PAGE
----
When Jack Murphy from Urban Wildlife Rescue Inc endorses an article on humane wildlife control, our ears prick up. And when we see the author is Katherine McGill from 411 Raccoon Solutions (FL), we’re all in.
This is such an important read. It was written for humane wildlife control operators, but it’s chock-full of good information for the rest of us. Please give it the attention it deserves and have it ready next time you see some amateurs on FB or Nextdoor spouting off on what does and doesn’t work when it comes to “nuisance” wildlife.
Successful catch or utter failure? The perils of trapping and relocating.
by Katherine McGill, 411 Raccoon Solutions
You never know if the animal you caught is the “guilty party”, or just one drawn to the free meal in your trap. Pretty much any 10 year old can bait a trap and catch something. Frankly, it is downright lazy and cruel – and ineffective. You dump this animal miles away and believe you spared his or her life.
Hopefully, the animal was not a mother and her babies were not left to perish, slowly. When they are found, even if they are alive, it is too late for any happy ending. Their mother is long gone, having gone frantic for being separated from them, terrified in a foreign land… while we tell ourselves how lucky she is to have been relocated?? These heartbroken now-orphans will cost a volunteer rehabilitator several hundred dollars, months of time, risk of communicable shelter disease, and less-than-optimum survival skills without their mother. Now, multiply this one single “good deed” times tens of thousands, year after year… Is that humane? For whom?
Fact: When resolving a “nuisance” animal issue, there is no such thing as “humane trapping and relocation”.
Fact: There is no idyllic place where existing animals welcome newcomers dumped in their territory. None.
As of this writing, we have 15 years of GPS raccoon translocation studies to prove this isn’t humane and has poor survival rates – just 18%. We have hard science proving conflicts are best resolved in situ; i.e., on site, and not with removal. More than 90% of conflicts today can be resolved without removing the animal.
With rules and regulations that allow people to freely trap and relocate wildlife while knowing it is by far the undesirable approach, what can we do as advocates to ensure proper actions are taken and that the science (and our intent to do our best by them) is upheld and better achieved?
1) Recommend people to the most qualified sources we have available to us today. Know your own limitations in this field, especially if you are not a trained humane wildlife conflict operator. Most people will appreciate your suggestions and compassion, but make no mistake that they still want their resolution ASAP. If suggestions are all you can offer, get better at them. If you’re an HWCO, never “close” an inquiry without putting the number of a trusted HWCO in their hands.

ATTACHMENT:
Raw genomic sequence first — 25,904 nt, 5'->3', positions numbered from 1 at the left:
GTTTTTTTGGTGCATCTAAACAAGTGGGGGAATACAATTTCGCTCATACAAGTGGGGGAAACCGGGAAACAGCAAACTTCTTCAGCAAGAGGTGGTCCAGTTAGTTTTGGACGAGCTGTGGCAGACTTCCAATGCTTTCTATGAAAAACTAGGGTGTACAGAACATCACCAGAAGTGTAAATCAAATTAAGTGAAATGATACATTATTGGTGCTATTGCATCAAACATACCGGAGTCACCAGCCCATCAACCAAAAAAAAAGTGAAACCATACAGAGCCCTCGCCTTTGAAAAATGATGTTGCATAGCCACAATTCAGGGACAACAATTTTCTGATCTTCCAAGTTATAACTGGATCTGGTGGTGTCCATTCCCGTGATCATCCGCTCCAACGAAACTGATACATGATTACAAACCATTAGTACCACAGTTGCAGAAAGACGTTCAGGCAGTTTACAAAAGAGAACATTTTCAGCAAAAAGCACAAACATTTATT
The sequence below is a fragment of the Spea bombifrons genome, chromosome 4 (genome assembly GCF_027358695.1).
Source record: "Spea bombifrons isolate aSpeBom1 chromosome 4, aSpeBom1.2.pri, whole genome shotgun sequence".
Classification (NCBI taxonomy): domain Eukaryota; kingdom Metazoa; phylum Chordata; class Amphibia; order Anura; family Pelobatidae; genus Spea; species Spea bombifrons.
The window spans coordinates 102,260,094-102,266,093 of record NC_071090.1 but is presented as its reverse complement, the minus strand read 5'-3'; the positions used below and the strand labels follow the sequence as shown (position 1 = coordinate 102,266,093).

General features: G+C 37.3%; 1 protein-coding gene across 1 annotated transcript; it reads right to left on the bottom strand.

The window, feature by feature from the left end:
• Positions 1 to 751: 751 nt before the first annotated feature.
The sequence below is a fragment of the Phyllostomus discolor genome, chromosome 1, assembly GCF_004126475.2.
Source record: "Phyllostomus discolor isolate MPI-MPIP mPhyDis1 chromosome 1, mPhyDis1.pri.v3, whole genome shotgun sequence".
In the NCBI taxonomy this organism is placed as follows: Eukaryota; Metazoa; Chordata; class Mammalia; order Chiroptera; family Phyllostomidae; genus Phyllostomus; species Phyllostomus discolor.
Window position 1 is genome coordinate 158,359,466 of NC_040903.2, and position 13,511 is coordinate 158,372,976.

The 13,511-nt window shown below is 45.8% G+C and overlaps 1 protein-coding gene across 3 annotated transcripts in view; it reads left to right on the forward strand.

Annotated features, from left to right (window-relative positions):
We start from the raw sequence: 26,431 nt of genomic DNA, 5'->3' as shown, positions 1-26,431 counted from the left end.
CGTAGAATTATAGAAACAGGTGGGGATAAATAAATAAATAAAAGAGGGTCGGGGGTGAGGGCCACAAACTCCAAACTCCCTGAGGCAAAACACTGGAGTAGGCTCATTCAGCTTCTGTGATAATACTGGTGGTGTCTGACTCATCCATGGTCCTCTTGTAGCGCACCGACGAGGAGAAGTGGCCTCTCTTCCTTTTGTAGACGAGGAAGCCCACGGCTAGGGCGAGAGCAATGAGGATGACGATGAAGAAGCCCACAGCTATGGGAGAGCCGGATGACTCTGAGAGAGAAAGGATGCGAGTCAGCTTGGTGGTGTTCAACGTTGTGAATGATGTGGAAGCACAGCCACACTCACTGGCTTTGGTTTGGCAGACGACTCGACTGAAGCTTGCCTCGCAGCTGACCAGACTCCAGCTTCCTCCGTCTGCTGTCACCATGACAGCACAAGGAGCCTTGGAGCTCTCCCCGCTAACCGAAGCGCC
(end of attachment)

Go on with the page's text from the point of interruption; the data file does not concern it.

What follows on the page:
Animal Help Now offers the most complete listing of humane wildlife conflict operators (HWCOs). Simply click “Wildlife Conflict” to find operators in your area.
Even if there is no HWCO close by, you will still be provided with nationwide consultants who will provide guidance free of charge. Most of these Specialists will help people to hire and properly guide a local NWCO provider. They, the paying customer, can dictate what methods are used by any NWCO they need to hire if they know specifically what to demand is done. (NWCO = “Nuisance” wildlife control operator, AKA “trapper”.)
2) Do not throw out a dozen “remedies” as if they alone are silver-bullet complete resolutions, especially without knowing the full story and circumstances. Wildlife conflict resolution involves many steps, with a critical goal of an end result that does not harm animals and prevents the conflict from happening again.
The more these “humane remedies” are bandied about the more they risk failing. Any failure results in less respect and traction for the HWCO industry to prevail and change the paradigm. (The conventional trapping industry loves it when a humane idea fails, and they love to talk about that time it failed as if it always fails.)
3) Do not rush to get babies to a rehabilitator until it is the absolute last resort. Job #1 is to reunite healthy babies with their mothers. Please know your limitations on advising reuniting steps. What works for one age may be unsafe for another age, etc. Nothing feels more awesome than succeeding with a reunite!
Never accept assertions that “there’s no mother around.” Push for more information; more often than not this reveals the possibility she still is.
4) Change your state “nuisance” rules and regulations, get engaged. As long as the rules allow our wildlife to be killed/removed merely for being seen, we are all failing. By all of us, I mean every human on this planet. Every advocate, every “science-abiding” state agency, every animal control law enforcement department charged with upholding state animal cruelty statutes, and every conventional operator selling the worst (the least effective and most expensive) services/solutions to uninformed consumers.
Change starts with you!